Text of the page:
Last week we took you through an emerging crisis in Turkey that will set the investment terrain for 2014. This week, we feel the subject warrants another installment as Prime Minister Erdogan, the Justice and Development Party (AKP) and the business elite attached to them become targets of a very focused corruption scandal that Erdogan may not survive—and that should shake investor confidence to its core.
A series of raids and 60 arrests have Erdogan thinking that he is the real target of the corruption probe—and he is not mistaken. This is what happens when you take on the Gulenists as we noted last week.
The corruption probe is targeting Erdogan’s allies first—those AKP fellows in key ministries, and key dynasties with whom Erdogan and the AKP are close to.
A day after the raids and arrests Erdogan reshuffled his Cabinet, replacing 10 ministers.
Erdogan’s reshuffle has only fueled the fires—similar to those that burned all last summer in the form of the Gezi Park protests—with the opposition accusing him of trying to create a secret “deep state” of authoritarian rule. Indeed, Erdogan is hoping that the new Cabinet will be solidly loyal during the ensuing probe.
The scandal is the culmination of a two-year investigation into bribery, corruption and gold-smuggling—and the timing is highly significant.
The Iran angle is getting the most international attention because it has more mass appeal at a time when the Obama administration is trying to bring Tehran back into the fold. Though almost anyone doing business in Iran and following basic due diligence procedures knows to look out for potential entanglement in Turkish banks, or the groups connected to them, who are helping Iran get around sanctions, this has suddenly become an issue inside Turkey due to Erdogan’s attack on the Gulenists.
An Iranian businessman, Reza Sarraf, was among those arrested, accused of bribing the Minister of Economy for the coordination of $120 billion in transactions from Iran.
But the real action has less to do with Iran. Three ministers resigned on Christmas Day after their three sons were arrested in the probe. The three sons of ministers were questioned regarding alleged illicit money transfers to Iran and bribery related to construction projects, a sector the AKP has its hands in quite deeply. Two of them were later arrested on bribery charges.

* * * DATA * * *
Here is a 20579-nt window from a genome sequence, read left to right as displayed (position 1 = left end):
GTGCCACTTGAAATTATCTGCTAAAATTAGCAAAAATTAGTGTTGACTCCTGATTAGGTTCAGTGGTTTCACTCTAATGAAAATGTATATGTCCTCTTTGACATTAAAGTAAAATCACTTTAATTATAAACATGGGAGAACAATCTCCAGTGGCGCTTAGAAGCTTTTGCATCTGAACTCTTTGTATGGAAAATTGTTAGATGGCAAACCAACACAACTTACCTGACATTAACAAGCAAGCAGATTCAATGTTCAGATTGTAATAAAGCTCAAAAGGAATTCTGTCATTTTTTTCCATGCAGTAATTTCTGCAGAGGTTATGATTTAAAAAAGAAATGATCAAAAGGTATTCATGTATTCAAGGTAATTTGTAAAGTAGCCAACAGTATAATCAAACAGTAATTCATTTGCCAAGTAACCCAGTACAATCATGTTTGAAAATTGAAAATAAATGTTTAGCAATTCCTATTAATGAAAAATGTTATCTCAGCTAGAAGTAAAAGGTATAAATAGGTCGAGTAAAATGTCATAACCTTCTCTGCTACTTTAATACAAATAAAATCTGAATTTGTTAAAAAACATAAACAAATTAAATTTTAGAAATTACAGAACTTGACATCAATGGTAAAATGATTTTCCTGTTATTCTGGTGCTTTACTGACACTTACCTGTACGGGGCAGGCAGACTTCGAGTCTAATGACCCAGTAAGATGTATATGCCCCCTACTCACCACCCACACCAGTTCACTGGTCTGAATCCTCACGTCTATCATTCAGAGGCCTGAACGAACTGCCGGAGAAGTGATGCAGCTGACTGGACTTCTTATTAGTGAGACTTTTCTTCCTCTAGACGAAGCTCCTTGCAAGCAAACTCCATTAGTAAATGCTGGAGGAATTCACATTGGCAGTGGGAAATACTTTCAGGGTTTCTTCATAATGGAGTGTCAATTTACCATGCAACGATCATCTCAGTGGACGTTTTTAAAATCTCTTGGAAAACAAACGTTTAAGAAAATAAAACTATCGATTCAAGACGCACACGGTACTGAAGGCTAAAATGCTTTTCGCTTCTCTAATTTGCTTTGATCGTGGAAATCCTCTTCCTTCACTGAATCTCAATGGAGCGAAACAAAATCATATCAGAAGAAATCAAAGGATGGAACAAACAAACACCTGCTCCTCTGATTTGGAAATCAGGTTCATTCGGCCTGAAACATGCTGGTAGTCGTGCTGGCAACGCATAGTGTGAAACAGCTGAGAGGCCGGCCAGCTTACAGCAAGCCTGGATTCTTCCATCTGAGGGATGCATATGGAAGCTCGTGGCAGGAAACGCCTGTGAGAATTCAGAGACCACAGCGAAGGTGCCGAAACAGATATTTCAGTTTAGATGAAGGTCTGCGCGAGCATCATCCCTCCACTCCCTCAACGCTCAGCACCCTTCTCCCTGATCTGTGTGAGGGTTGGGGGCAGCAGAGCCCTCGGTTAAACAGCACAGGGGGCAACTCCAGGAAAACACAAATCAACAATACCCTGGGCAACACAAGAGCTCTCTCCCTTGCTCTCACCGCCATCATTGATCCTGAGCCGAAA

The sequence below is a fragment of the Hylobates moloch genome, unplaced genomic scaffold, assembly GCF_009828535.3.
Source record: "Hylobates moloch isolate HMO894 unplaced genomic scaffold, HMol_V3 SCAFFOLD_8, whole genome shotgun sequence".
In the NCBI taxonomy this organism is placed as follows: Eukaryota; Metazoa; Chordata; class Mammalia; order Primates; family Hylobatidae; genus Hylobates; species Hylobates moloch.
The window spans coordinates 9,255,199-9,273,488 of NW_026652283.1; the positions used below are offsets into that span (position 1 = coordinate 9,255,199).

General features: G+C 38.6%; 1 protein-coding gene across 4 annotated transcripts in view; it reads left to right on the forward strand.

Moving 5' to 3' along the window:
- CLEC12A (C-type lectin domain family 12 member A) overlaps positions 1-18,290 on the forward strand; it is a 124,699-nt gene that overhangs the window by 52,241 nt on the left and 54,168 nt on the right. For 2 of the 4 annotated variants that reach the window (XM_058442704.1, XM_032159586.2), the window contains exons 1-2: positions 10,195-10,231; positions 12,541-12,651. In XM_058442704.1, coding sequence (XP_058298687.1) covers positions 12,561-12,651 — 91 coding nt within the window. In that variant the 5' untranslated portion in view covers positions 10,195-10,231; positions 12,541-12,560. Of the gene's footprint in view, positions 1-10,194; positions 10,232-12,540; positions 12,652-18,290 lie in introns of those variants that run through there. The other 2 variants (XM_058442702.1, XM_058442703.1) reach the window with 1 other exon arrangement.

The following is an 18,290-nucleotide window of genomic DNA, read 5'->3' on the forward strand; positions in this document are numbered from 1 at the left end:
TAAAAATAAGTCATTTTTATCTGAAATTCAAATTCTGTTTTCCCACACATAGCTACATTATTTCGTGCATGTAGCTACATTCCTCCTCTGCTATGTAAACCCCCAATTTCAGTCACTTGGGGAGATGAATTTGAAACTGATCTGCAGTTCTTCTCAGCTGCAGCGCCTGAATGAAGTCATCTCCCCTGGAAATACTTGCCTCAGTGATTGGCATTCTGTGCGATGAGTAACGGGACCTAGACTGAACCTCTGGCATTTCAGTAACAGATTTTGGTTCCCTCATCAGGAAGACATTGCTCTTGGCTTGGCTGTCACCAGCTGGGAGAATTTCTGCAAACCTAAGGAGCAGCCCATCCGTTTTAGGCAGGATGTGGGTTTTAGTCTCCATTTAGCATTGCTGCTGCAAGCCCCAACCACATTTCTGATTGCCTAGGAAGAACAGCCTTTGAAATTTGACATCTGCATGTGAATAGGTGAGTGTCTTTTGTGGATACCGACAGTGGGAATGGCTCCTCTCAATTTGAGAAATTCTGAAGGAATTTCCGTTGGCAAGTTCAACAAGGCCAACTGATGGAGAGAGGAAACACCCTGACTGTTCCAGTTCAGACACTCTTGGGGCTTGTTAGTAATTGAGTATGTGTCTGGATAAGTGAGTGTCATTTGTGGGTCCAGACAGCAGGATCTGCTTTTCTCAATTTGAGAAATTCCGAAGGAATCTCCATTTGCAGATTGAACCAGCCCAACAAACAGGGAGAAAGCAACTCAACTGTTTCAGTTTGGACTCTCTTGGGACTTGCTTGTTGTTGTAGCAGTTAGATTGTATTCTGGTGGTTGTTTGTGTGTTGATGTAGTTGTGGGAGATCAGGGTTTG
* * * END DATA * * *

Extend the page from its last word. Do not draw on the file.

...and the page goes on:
The resigned ministers include Economy Minister Zafer Caglayan, Interior Minister Muammer Gular and Urbanization and Environment Minister Erdogan Bayraktar. Bayraktar’s resignation was the most dramatic. A long-time ally of Erdogan, Bayraktar made it clear he wasn’t going to go down alone and resented what he claimed was the prime minister’s attempt to get him to make a statement acquitting Erdogan of any involvement when he stepped down. Instead, he called on Erdogan to resign as well. Thus we see the ranks of the AKP fracturing before our eyes.
Among the some 60 people arrested was the head of Turkey’s biggest private real estate partnership, Emrullah Turanli, a friend of Erdogan’s who has amassed great wealth thanks to the AKP. Also arrested were the chief executive of state-owned Halkbank, Suleyman Aslan, and Turkish billionaire construction magnate Ali Agaoglu.
The corruption probe is the single largest and most vehement the AKP has ever witnessed. Police officials are being reshuffled and special prosecutors have been assigned to the cases to ensure that no one gets out of this one unscathed. The Turkish media has cited sources saying that Erdogan was being wiretapped during the investigation and the run-up to the raids and arrests. This in itself—if true--should give us a better idea of where this is going and what Erdogan’s chances of survival are.
For investors who have opted into deals with one of Turkey’s family dynasties, the lines are clearly drawn in the sand, in some cases, but there are complex blurs in others. Koc Holding, the country’s largest business family, is sitting this one out on the sidelines, after a nasty showdown with Erdogan, whom the family head publicly criticized last summer and sparked the prime minister’s ire. After responding with a tax raid and other threats, Erdogan is now himself under fire, and Koc Holding is not likely to be involved in any of this. It will be sitting on the sidelines, though, anxiously monitoring what is to come next. For Calik Holding, which is also involved in some key energy deals, things are bit more complicated.
(For reasons of discretion and security we refrain from going to deeply into the positions of the dynasties in this newsletter. Our intelligence-gathering and strategic analysis wing, OP Tactical, has its own networks on the ground in Turkey and is closely monitoring the situation to provide private clients with intelligence and insight into the direct and indirect targets of the corruption probe and the probably fall-out).
Though we are still in the early days of this crisis, it will climax soon, and what is definitively clear is that the marriage of convenience between the Gulenists and the AKP has ended, and right now, Erdogan is dealing with some very formidable divorce lawyers.
The markets are necessarily nervous, and investors should be doing some very serious due diligence and damage control at this point. Stocks are scared and the Turkish lira has fallen to a record low of 2.1025 to the dollar.
Contact us for assistance with your strategic intelligence and analysis requirements in Turkey.